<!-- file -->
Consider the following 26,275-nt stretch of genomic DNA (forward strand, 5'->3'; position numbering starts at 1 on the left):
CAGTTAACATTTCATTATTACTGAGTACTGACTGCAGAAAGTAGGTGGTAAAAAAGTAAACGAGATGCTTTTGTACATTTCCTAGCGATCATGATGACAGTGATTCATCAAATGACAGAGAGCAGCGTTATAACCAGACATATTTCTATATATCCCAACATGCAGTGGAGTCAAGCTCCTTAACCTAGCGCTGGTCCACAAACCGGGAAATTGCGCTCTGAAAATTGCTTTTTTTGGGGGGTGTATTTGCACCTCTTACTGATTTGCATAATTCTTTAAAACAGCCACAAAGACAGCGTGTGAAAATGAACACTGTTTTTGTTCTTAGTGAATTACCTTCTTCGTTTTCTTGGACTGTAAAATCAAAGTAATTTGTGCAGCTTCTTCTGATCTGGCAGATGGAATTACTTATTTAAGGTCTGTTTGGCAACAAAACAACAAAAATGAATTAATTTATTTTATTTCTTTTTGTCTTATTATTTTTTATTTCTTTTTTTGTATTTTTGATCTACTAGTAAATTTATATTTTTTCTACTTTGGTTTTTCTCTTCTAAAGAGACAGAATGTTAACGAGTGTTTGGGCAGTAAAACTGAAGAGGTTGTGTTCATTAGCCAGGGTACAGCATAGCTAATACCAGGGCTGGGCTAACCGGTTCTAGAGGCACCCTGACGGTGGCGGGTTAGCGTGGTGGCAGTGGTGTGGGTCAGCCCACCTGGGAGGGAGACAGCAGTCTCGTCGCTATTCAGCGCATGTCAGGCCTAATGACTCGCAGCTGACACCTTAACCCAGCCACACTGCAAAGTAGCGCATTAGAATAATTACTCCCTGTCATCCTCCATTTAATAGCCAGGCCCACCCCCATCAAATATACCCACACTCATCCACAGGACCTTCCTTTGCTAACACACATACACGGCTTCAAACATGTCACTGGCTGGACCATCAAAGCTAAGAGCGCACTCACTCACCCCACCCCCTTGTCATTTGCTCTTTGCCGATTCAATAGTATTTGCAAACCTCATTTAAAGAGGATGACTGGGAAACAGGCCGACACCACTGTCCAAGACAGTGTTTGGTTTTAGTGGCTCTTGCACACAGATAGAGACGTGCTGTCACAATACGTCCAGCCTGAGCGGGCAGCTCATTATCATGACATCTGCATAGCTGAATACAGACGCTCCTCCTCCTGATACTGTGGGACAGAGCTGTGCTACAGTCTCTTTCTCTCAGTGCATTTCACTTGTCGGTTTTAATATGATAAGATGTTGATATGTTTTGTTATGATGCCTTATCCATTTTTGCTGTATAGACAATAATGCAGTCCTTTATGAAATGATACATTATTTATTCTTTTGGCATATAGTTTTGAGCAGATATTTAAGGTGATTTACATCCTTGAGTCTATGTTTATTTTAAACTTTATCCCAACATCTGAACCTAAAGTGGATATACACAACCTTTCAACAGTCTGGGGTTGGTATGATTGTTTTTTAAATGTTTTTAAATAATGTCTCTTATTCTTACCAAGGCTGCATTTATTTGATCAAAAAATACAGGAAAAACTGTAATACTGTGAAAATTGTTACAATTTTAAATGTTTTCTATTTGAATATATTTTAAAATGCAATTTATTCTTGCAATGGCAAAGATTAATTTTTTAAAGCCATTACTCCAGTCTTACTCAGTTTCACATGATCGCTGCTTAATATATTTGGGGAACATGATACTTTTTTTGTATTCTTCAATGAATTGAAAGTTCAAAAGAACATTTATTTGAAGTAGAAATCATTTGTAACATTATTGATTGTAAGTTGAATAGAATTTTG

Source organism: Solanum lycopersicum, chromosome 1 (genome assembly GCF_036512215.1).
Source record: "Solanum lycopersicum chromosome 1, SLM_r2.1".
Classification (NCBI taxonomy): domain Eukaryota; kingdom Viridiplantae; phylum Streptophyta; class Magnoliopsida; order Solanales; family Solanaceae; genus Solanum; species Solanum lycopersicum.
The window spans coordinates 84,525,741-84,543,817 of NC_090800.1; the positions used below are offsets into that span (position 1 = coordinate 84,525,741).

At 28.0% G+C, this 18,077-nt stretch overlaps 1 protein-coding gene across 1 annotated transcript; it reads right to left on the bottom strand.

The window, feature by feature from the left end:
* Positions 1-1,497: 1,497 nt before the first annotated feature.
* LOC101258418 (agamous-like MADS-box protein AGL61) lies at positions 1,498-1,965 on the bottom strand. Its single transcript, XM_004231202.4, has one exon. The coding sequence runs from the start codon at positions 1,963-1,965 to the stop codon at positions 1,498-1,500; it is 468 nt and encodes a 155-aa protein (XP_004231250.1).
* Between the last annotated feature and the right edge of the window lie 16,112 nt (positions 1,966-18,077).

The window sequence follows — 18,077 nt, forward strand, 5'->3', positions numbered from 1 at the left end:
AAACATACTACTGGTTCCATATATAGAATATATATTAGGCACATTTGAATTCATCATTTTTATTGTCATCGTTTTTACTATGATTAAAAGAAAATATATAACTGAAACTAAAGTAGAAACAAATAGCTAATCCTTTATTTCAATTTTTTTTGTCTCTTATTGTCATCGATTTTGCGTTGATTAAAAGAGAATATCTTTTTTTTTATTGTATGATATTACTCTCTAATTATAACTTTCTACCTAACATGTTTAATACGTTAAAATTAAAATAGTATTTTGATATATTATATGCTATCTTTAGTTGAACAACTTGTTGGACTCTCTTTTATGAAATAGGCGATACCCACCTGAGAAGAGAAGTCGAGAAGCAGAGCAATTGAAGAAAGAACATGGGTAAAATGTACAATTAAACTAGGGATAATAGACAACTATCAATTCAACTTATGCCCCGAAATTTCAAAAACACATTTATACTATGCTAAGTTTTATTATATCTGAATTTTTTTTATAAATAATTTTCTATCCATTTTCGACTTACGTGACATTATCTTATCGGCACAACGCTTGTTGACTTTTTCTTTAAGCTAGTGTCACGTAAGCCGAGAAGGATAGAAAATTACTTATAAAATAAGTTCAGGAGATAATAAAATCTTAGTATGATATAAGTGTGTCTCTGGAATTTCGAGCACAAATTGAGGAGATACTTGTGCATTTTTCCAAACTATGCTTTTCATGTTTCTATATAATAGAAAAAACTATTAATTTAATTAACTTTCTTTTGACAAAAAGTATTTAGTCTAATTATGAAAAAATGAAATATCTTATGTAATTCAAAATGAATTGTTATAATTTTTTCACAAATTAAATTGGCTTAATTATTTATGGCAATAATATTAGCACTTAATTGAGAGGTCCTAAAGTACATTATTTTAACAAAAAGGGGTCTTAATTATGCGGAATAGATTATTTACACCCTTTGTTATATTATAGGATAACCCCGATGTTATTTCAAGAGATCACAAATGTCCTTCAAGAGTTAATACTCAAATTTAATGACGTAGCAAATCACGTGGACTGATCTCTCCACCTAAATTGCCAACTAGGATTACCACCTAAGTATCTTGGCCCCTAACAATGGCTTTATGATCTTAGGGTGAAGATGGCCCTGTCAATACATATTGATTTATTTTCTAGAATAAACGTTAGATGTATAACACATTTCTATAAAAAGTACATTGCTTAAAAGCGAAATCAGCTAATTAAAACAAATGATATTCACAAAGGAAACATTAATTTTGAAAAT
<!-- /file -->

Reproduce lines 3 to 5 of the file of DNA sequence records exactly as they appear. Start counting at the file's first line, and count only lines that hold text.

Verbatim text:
Source organism: Solanum lycopersicum, chromosome 1 (genome assembly GCF_036512215.1).
Source record: "Solanum lycopersicum chromosome 1, SLM_r2.1".
Classification (NCBI taxonomy): domain Eukaryota; kingdom Viridiplantae; phylum Streptophyta; class Magnoliopsida; order Solanales; family Solanaceae; genus Solanum; species Solanum lycopersicum.